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Being Loved

I’m pondering the themes in my novels and beginning to understand the deep pull of these sometimes hidden concepts.

In my Young Adult novels – The Girlfriends Series my two main protagonists Rachel and Steph are yearning and searching for love and acceptance.

In my adult contemporary series – The Coopers the two main characters Lily and Hayden are also wishing to be loved and accepted for who they are today.

And I’m discovering more and more that I want to read books where there is hope and love and humour. The journey to love is a path dotted with challenging twists and turns. Sometimes my characters are disappointed.  Sometimes they have problems with the truth. Sometimes they are searching for someone else.

And looking into their future, perhaps that’s a good thing.  If a character in a novel has a support system of family or friends, then love and assistance can enter from many directions.  I’ve discovered that my secondary characters are  important as they can be good listeners even though they may not give any more help than simply ‘being there’.

I was so fortunate to grow up in a loving family. My mom and dad were there for me every step of the way. Their stability and kindness helped me thrive.

In the second book of my contemporary series, Finding Quinn I’m working hard on ensuring that my main characters Quinn and Kelsey are up to the challenge of ‘being loved’.

After all, during these precarious situations in the world, isn’t it time to take a few moments out of each day, to focus on the idea of love?   

 

 

14 Comments

  1. This is absolutely a good time to – as you say – focus on love. The world is in a huge mess right now if you watch the news. From despot killers to floods and from fires to nuclear threats, we all need to draw on the love around us to overcome so much fear.

    1. Yes. I’ve never seen or heard so much grimness on the news. And books embedded with love are the way to go. Readers need relief from the ‘so-called real world’. Thanks for commenting Mimi!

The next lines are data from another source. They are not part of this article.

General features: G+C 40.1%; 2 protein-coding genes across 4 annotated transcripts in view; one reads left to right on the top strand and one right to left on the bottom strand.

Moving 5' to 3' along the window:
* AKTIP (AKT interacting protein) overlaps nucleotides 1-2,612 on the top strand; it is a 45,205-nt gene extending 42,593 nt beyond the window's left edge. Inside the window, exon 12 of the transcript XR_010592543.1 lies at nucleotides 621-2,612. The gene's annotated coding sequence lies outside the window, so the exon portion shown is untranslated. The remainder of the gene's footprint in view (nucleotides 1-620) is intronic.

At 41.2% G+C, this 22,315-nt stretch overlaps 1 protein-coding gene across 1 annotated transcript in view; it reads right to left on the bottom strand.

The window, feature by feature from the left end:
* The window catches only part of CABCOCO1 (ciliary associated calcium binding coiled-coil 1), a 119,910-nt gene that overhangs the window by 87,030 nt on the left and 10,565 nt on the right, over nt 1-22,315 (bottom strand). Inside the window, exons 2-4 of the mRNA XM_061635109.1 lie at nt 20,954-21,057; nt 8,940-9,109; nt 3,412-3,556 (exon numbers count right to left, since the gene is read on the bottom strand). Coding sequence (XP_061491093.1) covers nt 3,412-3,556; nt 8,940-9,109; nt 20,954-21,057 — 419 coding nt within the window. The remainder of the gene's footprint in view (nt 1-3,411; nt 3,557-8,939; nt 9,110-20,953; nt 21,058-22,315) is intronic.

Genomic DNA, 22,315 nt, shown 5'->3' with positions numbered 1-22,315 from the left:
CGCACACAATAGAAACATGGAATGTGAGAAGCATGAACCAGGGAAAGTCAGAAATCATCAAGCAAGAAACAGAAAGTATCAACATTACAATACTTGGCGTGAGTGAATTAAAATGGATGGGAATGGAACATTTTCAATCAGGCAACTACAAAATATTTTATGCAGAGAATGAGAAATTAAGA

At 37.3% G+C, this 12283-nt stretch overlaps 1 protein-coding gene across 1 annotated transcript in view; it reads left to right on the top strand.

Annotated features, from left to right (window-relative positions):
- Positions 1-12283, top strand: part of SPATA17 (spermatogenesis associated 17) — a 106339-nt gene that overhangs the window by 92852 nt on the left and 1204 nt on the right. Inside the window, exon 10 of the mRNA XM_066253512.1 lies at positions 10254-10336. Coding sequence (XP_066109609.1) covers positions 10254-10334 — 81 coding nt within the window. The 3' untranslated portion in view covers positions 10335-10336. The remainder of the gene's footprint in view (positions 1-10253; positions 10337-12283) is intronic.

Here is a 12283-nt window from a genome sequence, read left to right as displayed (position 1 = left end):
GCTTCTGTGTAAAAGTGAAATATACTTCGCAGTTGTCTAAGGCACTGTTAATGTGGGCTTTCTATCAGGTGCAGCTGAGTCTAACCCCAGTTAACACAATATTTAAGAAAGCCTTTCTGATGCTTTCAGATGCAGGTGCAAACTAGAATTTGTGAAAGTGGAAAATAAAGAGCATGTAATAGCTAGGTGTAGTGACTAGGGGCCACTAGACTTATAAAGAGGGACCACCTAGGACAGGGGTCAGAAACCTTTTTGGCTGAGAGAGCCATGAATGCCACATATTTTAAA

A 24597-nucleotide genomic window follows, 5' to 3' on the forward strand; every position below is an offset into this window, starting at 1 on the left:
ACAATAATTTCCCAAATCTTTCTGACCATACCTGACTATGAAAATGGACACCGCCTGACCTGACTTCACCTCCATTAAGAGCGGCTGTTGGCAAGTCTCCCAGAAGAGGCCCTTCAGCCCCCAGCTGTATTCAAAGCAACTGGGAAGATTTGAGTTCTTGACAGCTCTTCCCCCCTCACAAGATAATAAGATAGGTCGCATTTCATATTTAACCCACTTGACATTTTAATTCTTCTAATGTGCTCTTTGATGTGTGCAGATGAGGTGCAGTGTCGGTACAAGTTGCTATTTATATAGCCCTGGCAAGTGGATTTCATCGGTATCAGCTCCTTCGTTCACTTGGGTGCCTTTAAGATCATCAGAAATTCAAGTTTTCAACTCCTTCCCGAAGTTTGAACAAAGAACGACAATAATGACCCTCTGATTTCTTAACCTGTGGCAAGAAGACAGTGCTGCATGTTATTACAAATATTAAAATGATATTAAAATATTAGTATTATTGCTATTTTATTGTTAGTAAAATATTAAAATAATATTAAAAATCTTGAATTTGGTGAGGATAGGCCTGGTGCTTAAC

2. Hi Jodie,
    I agree that being loved and loving is the driving force behind most of what we do and are. I have to admit that a lot of what is called ‘women’s fiction’ doesn’t portray that. It’s too hard to read a book that dwells on unhappy situations that are never resolved. Keep writing!
    Sylvie

    1. Hi Sylvie, I agree with you. Right now I want there to be a ‘happily ever after’ even if it is temporary.
      There are a lot of grim novels to choose from and I find myself not wanting to be immersed in that kind of a story anymore.

  3. Loved this blog on “being loved,” Jodie.

    I am 100% on side with this concept:
    “I want to read books where there is hope and love and humour.”

    I also found this idea deeply thought-provoking:
    “…ensuring that my main characters Quinn and Kelsey are up to the challenge of ‘being loved’.”

    Sounds like “Finding Quinn,” will be a delight.

    Shereen

    1. Hi Shereen, Thanks for commenting. Yes, there’s that whole concept of allowing oneself to be loved. It takes a leap of faith, that’s for sure. I’m hoping that “Finding Quinn” will eventually see the light of day.

  4. I love this post, Jodie. Thank you for sharing.

    >>>And I’m discovering more and more that I want to read books where there is hope and love and humour. <<>>The journey to love is a path dotted with challenging twists and turns. Sometimes my characters are disappointed. Sometimes they have problems with the truth.<<<

    Absolutely–just like in real life. 🙂

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